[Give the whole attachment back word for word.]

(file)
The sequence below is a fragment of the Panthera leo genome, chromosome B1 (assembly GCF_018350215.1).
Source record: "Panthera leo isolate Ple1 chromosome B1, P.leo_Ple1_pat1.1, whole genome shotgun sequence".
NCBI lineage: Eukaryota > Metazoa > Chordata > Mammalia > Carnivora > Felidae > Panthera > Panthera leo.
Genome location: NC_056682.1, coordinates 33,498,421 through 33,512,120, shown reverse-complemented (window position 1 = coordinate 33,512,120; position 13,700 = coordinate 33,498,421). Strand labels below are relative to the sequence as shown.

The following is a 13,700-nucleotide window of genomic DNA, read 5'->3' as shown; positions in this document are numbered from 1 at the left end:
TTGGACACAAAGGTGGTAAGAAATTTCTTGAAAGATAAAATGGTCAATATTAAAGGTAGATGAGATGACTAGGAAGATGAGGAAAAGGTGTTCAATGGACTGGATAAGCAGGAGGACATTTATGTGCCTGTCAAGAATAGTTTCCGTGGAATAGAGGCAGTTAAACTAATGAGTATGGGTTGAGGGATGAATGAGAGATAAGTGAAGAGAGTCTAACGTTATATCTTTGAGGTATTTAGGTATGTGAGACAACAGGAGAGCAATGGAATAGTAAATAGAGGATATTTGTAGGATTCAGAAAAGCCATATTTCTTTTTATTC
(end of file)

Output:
The sequence below is a fragment of the Panthera leo genome, chromosome B1 (assembly GCF_018350215.1).
Source record: "Panthera leo isolate Ple1 chromosome B1, P.leo_Ple1_pat1.1, whole genome shotgun sequence".
NCBI lineage: Eukaryota > Metazoa > Chordata > Mammalia > Carnivora > Felidae > Panthera > Panthera leo.
Genome location: NC_056682.1, coordinates 33,498,421 through 33,512,120, shown reverse-complemented (window position 1 = coordinate 33,512,120; position 13,700 = coordinate 33,498,421). Strand labels below are relative to the sequence as shown.

The following is a 13,700-nucleotide window of genomic DNA, read 5'->3' as shown; positions in this document are numbered from 1 at the left end:
TTGGACACAAAGGTGGTAAGAAATTTCTTGAAAGATAAAATGGTCAATATTAAAGGTAGATGAGATGACTAGGAAGATGAGGAAAAGGTGTTCAATGGACTGGATAAGCAGGAGGACATTTATGTGCCTGTCAAGAATAGTTTCCGTGGAATAGAGGCAGTTAAACTAATGAGTATGGGTTGAGGGATGAATGAGAGATAAGTGAAGAGAGTCTAACGTTATATCTTTGAGGTATTTAGGTATGTGAGACAACAGGAGAGCAATGGAATAGTAAATAGAGGATATTTGTAGGATTCAGAAAAGCCATATTTCTTTTTATTC